Custom Built Luxury


Nu-Steel Homes conducts all the legwork in establishing a build, working with local builders all over Australia, and the solid relationships it has forged with these builders is a driving force behind the company’s success. Its General Manager, Lee Janssen, spoke about this unique offering and the company’s drive to serve all of Australia without compromising quality or service.

Traditionally, many homes have been timber framed, and the affordability and tremendous popularity of this building material means that most tradespeople are more familiar with timber than the less common steel. Timber frames aren’t susceptible to rust or corrosion; however, steel frames have their own distinct advantages, such as resistance to termite infestation or moisture. These steel framed structures are not only lightweight compared to timber frames, but have a greater strength to weight ratio, have a longer life cycle and don’t twist or warp like timber frames.

Nu-Steel Homes was founded in 1981 and was originally rolled out through individual license agreements. There were, at the time, a host of individual operators in different towns across the country, but it was a little disjointed. The current owner bought the national rights and everything has now been re-branded under one head office in the Sunshine Coast, QLD, giving the company unity and consistency.

Nu-Steel Homes specialises in custom design along with steel frames. In essence, a client will come in with a block of land and their own plan and ideas, or a desire to use one of the many choices that can be viewed on the Nu-Steel Homes’ website. Nu-Steel Homes then turns this vision into a completed home, performing all of the design work and managing costs and materials. “We take them through 3D modelling, organise the approvals and appoint the builder,” explains Mr Janssen. “Every now and then a client will want a plan off the website, but our speciality is that we can accommodate them as much as we need to in terms of designing the home with their own touches.”

The only limitations the company faces have to do with the different councils spread out over Australia and their requirements for what can and cannot be done. For example, councils have different requirements with regard to building height and distances from property boundaries. Builds must of course be feasible in terms of engineering and client budget. Any house featured on Nu-Steel Homes’ website can also be altered based on client needs. By using CAD 3D software, the design will be evaluated and set in motion from there.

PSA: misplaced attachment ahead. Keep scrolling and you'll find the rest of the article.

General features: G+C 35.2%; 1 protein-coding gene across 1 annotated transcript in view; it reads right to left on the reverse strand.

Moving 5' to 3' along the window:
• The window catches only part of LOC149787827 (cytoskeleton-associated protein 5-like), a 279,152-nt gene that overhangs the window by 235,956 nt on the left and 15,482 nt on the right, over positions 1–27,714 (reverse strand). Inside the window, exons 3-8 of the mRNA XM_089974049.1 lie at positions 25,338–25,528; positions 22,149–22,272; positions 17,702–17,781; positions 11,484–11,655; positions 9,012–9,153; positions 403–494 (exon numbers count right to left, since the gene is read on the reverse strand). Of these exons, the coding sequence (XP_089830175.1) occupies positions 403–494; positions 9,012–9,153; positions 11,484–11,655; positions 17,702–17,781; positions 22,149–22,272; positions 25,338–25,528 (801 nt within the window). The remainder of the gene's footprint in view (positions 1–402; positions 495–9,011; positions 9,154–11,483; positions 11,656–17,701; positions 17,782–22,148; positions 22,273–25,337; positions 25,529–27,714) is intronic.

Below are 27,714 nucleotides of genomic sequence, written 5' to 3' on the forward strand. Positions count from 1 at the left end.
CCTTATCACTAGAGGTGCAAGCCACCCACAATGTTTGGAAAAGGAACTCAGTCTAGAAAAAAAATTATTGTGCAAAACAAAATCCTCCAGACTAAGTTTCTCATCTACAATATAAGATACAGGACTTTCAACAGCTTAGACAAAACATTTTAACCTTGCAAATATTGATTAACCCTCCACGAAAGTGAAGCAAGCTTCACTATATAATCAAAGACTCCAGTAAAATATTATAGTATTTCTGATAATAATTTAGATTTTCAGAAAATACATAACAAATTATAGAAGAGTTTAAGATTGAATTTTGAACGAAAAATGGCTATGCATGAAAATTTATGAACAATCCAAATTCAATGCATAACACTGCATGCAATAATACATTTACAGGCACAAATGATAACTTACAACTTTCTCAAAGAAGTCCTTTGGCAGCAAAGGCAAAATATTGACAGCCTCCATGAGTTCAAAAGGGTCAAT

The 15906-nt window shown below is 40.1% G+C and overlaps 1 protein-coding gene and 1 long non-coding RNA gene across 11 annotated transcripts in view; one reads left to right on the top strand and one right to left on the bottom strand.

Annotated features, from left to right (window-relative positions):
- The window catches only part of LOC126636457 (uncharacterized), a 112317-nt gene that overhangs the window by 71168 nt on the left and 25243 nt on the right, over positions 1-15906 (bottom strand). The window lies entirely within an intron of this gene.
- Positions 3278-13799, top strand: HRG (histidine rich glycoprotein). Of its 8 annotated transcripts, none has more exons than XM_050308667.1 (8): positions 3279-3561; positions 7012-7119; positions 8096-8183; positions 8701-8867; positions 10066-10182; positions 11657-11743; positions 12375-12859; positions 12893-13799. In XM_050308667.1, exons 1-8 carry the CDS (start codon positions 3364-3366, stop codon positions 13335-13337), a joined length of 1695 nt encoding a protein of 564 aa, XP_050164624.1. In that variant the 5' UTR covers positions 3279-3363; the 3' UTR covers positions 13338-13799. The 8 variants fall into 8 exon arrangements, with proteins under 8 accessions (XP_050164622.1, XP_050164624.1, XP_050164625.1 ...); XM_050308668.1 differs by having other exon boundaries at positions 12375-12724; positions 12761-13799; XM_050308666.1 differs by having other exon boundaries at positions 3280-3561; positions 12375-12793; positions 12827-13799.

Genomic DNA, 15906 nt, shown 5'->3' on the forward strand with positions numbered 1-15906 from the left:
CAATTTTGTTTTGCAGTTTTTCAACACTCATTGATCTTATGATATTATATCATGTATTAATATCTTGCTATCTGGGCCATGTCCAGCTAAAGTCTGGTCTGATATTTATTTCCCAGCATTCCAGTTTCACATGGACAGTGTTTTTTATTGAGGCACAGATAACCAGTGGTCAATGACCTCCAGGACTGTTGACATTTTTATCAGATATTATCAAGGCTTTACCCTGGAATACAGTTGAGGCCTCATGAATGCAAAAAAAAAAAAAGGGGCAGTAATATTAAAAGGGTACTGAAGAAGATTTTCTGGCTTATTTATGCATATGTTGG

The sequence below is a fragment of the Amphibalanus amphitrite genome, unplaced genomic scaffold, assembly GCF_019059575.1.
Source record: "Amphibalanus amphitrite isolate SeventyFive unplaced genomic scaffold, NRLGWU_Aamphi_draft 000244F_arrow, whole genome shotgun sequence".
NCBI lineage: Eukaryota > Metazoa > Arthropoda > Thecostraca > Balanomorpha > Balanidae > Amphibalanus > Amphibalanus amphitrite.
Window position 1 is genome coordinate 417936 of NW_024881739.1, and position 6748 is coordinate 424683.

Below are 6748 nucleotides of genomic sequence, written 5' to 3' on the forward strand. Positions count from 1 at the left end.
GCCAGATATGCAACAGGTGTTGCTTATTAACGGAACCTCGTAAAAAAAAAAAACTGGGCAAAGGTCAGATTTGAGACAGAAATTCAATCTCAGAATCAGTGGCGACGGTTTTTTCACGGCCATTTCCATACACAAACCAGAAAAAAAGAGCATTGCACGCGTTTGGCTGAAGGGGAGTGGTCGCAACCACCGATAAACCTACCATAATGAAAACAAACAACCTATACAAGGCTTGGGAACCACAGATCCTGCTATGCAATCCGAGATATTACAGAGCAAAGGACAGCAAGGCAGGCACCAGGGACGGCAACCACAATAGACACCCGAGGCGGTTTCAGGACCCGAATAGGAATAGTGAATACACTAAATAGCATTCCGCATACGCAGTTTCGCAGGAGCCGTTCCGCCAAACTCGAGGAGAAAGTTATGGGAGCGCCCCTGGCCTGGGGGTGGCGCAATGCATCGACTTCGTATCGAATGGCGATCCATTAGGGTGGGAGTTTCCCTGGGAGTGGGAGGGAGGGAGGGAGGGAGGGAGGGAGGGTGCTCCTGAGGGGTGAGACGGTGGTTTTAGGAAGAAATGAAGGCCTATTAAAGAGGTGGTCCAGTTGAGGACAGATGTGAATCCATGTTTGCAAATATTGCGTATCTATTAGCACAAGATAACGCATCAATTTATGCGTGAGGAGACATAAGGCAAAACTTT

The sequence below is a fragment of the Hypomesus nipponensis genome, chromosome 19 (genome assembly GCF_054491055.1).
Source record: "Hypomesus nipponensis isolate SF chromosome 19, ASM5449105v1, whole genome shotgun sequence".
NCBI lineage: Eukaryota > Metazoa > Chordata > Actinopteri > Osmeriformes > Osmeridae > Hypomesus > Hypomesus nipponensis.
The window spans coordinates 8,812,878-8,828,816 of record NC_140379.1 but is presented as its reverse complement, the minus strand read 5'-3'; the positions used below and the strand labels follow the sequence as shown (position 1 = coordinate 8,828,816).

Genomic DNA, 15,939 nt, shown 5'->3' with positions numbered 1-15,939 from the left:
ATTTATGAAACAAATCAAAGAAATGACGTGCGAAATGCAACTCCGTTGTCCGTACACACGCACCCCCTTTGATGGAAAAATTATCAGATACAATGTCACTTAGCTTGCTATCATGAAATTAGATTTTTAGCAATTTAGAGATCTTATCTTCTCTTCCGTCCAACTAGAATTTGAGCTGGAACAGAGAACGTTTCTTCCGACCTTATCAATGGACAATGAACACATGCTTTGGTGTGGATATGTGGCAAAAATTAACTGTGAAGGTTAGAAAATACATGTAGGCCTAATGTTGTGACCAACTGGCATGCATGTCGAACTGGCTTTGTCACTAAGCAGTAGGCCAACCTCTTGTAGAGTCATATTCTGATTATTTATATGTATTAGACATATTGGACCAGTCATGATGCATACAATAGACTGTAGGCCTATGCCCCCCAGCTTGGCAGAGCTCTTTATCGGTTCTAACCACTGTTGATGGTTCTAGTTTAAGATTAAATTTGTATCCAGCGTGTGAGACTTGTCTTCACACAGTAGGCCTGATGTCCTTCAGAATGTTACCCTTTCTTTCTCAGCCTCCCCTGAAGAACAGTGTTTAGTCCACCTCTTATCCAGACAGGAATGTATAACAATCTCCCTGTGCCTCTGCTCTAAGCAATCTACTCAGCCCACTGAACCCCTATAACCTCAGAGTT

Because it services all of Australia, Nu-Steel Homes has built up a network of preferred builders that it can call on in any given area. “We really support having the local builder working on the tools and liaising directly with the client,” says Mr Janssen. “This is not a standard practice for most building companies; a lot of them will have one supervisor looking after fifteen to twenty jobs at any given time. The client doesn’t know who’s coming and going, who the builder is, or who is managing the site on a day to day basis.” Nu-Steel Homes supports having a local builder in each given town to deal with the client one on one, finalise details and finishings, and more.

A call for a new home can come in from a thousand kilometres away. Nu-Steel Homes takes clients through the design process, costs and all of the front end work and manages the job from there on. In any major town or centre the company will always have a preferred local builder (or even two or three) that will pitch for the work. In areas which are a bit more isolated than others, at times, it is necessary to have crews who will travel.